I just realised that I'm now further away in 2021 from the mass (yet incredibly lukewarm) Anti-Globalization Movement protests of 1999...

than the Baby Boomers of 1989 were from their mass (and more visible, though probably just as ineffective) student protests of 1969.

That makes me feel very old. :(

The Anti-Globalization Movement was where I got my political education, although it was mostly an education in how bad protesters could be at working together.

If you were too young to remember that brief moment sandwiched in between the end of Clintonism (with its X-Files driven conspiracy fever) and Bushism (with its anti-Islamic racism), where it became possible for Democrats to criticise other Democrats outsourcing and privatizing all the things....

Well if you play "Deus Ex: Invisible War", you'll see the Anti-Globalization Movement's feeling all over it. Seattle, Islam not being demonised, the New Age existing, "both sides are the same", etc.

Oh yeah and the World Trade Organization rather than the UN being the villains. Lol. Who in 2021 even remembers the WTO? But back in 1999, everyone suddenly discovered them as a symbol of Global Capitalism.

It's just a pity that game was crippled by being made for consoles. The story wasn't bad, it was MUCH less racist and fascist than the first Deus Ex (example: the white supremacists were the bad guys, not the good guys. The third one went back to the racism & right-wing conspiracies again.)

@natecull The WTO wasn't created untill 1995, replacing the earlier GATT (formed 1948).

The 1999 Seattle confeerence (and protests) brought the WTO to general public consciousness. It was largely below the radar before that.

en.wikipedia.org/wiki/World_Tr

en.wikipedia.org/wiki/1999_Sea

@dredmorbius

Yep.

But everyone's kind of forgotten the WTO again. Though the Trans-Pacific Partnership caught some of that flak back in the late Obama years.

@dredmorbius

Mind you, back at the height of the anti-WTO fervour, I suspect a chunk of the "anti" side were actually far-righters who were either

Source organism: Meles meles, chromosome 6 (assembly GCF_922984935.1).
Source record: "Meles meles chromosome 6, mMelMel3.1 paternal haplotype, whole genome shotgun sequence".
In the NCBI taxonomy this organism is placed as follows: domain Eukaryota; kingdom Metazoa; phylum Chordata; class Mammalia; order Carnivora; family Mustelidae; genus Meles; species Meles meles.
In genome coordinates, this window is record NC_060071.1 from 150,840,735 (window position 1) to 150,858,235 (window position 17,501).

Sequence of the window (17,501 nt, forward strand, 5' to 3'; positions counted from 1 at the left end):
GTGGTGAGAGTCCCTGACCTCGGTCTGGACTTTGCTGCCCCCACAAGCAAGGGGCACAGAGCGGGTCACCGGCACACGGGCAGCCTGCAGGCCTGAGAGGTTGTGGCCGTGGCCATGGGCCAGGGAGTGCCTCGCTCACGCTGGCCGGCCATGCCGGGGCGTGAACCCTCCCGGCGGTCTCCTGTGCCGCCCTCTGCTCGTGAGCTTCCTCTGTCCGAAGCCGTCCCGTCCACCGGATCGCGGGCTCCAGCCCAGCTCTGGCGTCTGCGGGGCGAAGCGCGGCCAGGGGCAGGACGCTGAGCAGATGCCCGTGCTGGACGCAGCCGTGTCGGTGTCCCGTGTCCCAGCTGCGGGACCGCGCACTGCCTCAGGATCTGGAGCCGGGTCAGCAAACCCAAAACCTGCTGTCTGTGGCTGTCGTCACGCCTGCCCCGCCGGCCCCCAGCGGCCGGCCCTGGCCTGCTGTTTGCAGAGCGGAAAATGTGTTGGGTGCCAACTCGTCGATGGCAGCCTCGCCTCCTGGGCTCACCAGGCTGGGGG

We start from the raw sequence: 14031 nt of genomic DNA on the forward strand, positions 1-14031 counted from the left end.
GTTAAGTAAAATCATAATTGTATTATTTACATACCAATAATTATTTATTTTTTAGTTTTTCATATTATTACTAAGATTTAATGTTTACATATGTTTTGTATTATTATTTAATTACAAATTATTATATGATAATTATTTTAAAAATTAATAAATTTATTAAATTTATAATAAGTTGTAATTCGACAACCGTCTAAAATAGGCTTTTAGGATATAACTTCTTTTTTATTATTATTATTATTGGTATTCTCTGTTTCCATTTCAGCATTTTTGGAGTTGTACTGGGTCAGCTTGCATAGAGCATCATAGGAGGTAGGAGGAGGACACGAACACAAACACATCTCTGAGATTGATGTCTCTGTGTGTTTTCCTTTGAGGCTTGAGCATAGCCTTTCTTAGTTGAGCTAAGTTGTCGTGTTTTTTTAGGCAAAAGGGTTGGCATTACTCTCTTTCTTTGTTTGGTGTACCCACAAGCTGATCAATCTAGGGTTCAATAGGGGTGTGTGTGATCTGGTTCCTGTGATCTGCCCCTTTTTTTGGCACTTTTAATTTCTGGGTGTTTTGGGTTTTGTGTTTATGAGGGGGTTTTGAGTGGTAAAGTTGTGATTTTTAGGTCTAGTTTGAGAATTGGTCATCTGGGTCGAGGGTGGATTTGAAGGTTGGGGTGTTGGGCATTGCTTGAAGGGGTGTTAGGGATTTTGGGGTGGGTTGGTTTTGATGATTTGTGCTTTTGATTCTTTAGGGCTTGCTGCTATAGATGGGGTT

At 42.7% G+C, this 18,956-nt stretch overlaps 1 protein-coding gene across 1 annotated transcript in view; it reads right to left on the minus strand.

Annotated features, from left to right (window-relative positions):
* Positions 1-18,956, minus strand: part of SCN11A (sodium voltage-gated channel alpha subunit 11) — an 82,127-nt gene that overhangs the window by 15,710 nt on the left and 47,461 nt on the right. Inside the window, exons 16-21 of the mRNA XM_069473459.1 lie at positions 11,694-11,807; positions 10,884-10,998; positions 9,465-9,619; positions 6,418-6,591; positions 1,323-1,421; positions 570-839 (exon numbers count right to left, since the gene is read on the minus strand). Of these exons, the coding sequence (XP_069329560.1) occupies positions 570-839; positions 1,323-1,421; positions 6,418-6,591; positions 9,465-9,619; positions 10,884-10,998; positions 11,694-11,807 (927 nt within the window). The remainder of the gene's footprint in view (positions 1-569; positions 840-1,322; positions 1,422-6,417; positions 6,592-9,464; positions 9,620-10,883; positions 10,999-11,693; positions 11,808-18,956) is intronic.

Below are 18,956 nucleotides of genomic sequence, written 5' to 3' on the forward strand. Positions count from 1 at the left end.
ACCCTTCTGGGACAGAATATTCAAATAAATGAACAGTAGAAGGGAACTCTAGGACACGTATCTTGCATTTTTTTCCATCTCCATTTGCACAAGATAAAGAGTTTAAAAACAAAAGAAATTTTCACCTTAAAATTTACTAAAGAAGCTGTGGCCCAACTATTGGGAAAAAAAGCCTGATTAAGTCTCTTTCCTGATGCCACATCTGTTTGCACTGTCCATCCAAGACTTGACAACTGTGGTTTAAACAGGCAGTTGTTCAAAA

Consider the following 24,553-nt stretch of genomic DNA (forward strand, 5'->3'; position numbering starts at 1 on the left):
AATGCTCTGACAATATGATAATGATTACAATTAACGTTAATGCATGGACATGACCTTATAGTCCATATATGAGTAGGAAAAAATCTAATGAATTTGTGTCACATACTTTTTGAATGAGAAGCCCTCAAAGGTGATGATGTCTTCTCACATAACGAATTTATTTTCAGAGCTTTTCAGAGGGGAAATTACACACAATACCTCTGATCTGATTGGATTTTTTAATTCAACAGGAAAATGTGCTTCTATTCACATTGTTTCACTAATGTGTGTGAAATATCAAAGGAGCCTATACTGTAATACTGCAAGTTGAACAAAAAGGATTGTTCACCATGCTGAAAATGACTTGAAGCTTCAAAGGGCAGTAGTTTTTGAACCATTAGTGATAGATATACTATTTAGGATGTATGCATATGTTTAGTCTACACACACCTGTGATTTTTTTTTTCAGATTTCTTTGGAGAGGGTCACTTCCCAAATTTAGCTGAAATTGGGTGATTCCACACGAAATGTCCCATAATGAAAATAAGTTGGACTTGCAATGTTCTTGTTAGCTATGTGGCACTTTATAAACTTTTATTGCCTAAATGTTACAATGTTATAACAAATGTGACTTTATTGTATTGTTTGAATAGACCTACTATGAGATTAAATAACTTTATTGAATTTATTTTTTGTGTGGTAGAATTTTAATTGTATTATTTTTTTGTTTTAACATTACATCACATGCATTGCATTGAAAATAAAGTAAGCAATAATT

a) nationalists and not globalists - ie "paleoconservatives" vs "neoconservatives", so who saw anything "global" as "leftist" even if it was global free trade

b) uber-capitalists who thought the WTO wasn't capitalist *enough* because it wanted to put *rules* on global trade, and therefore suspected it of being a stealth EU -> UN -> COMINTERN.

@natecull The crossover between far-right and far-left is a curious element.

@dredmorbius

Yep.

I remind myself that the godfather of all fascists, Mussolini himself, started out as a Marxist.

The American right wing aren't completely wrong when they think of fascism as just another form of socialism. Not completely right either, but not completely wrong.

It's a weird old political spectrum.

en.wikipedia.org/wiki/Benito_M

@natecull @dredmorbius to be fair, I know people that were once hard-core nerds who now work for the Microsoft Corporation. People change. Some people's ideals erode and/or are corrupted, and they apply their fervour to far less admirable pursuits, generally more self-interested, as they age.

@lightweight Same here (not Microsoft but Google though). But at the same time it seems important that maybe, too, threats change. Maybe these days companies like Google, Facebook, Amazon are even worse in their current age than Microsoft used to be back when "libre vs proprietary *licenses*" was the main thing...?

@natecull @dredmorbius

@z428 @lightweight @dredmorbius

I do think that the big tech companies are a baleful influence on the world right now. They've managed to do what we hoped wouldn't happen, which is insert themselves right into the middle of the global data stream with the ability to censor the traffic. Increasingly this is now seen as 'normal'.

But thanks to OSS we've at least now got the *possibility* of running our own machines, which wasn't at all a given thing back in the 1990s. And could still change.

@natecull Yes, but we should also at least wonder whether maybe FLOSS was to some point a technology enabling big corporations do to right that, and yet still we have entities like Mozilla (living off Google ad money to some degree), we do have and embrace things such as Google Summer of Code, we welcome corporate contributions to FLOSS also in terms of full-time hired hands. We could run our own machines entirely on FLOSS yet using software that ...

@lightweight @dredmorbius

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@z428 @natecull @dredmorbius we're in the unfortunate position that we're dependent on charity from corporations because they have all the $ in the system. That's because gov'ts buy from them rather than supporting for the common good (the way they pay for roads, schools, health services (not in the US), courts...). The system's badly broken because corporations have altered it to suit their interests - see davelane.nz/megacorps for more detail. .

@z428 @natecull @dredmorbius Mozilla allowing itself to become dependent on Google has proven to have been an extraordinarily ill-advised decision for which the foundation's governance people are responsible. Putting all your eggs in one basket like that is just bad governance, and FOSS can't afford to make itself dependent on a single patron's whimsy like that.

@z428 @natecull @dredmorbius Microsoft is also manoeuvring itself into similar lynch-pin roles throughout the community (see the Linux Foundation, for instance). If people don't see it coming, they have only themsvels to blame. So are other up-and-coming oppressors (Frightful Five - nytimes.com/2017/05/10/technol - wannabes) like Salesforce and Twitter.

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